Leaders of San Diego’s public power company voted Monday to set electricity prices three percent lower than its investor-owned competitor, San Diego Gas and Electric.
The San Diego Community Power board could have opted to lower electricity prices even more, but staff of the three-year-old agency encouraged its leaders to focus on banking more cash in reserves so the company can better stabilize rates during future heat waves or other unpredictable changes in energy markets. The young company also wants cash reserves to earn a better credit rating so it can borrow money at lower interest rates when it builds its own energy projects.
“It means less liability for power producers and more favorable terms for San Diego Community Power,” said Lucas Utouh, the company’s director of data analytics and account services, during Monday’s board meeting. “It means savings we can pass onto customers once we achieve that credit rating.”
Six cities and unincorporated San Diego County banded together to form the government-run power company to compete with SDG&E, which has ruled the energy space as a monopoly for more than a century. San Diego Community Power was created to provide 100 percent renewable energy by 2035. Right now, its approximately 770,000 customers receive around 55 percent renewable energy with an option to pay more for 100 percent renewable power. San Diego Gas and Electric’s most recent reported energy mix is around 45 percent renewable.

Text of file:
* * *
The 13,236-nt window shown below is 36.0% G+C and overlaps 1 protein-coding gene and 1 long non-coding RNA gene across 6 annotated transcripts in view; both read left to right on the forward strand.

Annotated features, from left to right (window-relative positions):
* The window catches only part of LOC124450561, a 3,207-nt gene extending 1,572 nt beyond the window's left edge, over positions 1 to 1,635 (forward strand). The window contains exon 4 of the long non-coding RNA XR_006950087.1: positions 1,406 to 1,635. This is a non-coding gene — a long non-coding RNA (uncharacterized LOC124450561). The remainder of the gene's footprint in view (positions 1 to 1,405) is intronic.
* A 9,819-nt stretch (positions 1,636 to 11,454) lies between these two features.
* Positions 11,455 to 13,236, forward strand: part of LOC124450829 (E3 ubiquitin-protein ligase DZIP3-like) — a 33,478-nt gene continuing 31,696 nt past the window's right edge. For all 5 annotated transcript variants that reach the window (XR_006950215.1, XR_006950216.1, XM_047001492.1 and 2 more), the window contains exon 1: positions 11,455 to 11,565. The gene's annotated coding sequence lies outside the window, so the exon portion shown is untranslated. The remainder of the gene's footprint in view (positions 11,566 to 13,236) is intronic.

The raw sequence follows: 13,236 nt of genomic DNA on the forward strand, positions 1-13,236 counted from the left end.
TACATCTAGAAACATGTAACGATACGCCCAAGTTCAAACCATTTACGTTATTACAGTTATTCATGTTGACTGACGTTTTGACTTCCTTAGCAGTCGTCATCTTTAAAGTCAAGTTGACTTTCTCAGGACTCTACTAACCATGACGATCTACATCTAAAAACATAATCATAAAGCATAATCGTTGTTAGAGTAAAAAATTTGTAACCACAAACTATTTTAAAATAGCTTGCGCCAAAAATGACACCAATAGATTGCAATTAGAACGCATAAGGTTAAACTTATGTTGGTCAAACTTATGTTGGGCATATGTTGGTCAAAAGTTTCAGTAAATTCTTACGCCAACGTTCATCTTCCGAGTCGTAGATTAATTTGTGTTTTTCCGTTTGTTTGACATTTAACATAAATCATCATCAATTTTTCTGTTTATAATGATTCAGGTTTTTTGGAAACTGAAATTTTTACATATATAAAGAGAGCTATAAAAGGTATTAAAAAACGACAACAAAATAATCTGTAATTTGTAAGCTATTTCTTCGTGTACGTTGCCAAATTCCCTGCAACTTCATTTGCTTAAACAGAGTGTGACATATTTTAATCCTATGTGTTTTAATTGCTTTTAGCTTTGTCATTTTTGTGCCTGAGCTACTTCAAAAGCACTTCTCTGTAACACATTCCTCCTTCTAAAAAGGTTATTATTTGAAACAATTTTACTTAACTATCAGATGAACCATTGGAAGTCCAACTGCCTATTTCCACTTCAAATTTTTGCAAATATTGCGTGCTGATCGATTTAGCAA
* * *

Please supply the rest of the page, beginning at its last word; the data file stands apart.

San Diego Community Power controls only the electric generation portion of customers’ energy bills, but SDG&E still delivers the power to customers. Investor-owned utilities cannot profit off buying and selling energy – they instead make money by a guaranteed rate of return on infrastructure they build, like electric poles and wires. SDG&E argues it must charge ratepayers what the energy costs to generate.
San Diego Community Power isn’t obligated to shareholders to turn a profit. It instead answers to the public on its ability to deliver on the reason it was created: providing more renewable energy faster and cheaper than its competitors. In that regard, it can decide what to charge customers based on competing priorities, which is why the board considered Monday offering either a 5 percent electricity discount or 3 percent savings.
Under the new 2023 rates, an average San Diego Community Power residential customer who uses 327 kilowatt-hours of electricity would save about two dollars on their monthly bill over staying with SDG&E, according to the company’s calculations.
Customers in San Diego Community Power’s member cities and county automatically buy electricity from the public power company, unless they opt out.
San Diego Community Power’s 3 percent discount includes some other SDG&E costs that public power customers still have to pay. One of those is a charge the utility collects that pays for energy it bought for customers before they left for San Diego Community Power, a charge known as the “exit fee.”
But the company’s savings over SDG&E excludes one cost that customers have to pay. Including the cost paid to SDG&E for delivering the energy shrinks a San Diego Community Power customer’s savings to 1.5 percent.
While San Diego Community Power can offer cheaper electricity for now, SDG&E may appeal to the California Public Utilities Commission to raise or lower rates, since energy markets and prices are constantly on the move. SDG&E did so back in June, which San Diego Community Power lawyers called a deceptive and temporary under-collection of money from ratepayers based on an inaccurate forecast of how much energy would cost the rest of the year. San Diego Community Power has maintained its rates, but its electricity at that time was a dollar more expensive than SDG&E, after the utility’s rate cut.
San Diego Community Power can also choose to raise or lower rates at any point by a vote of the board. However, the company has so far committed to setting rates once per year, by February.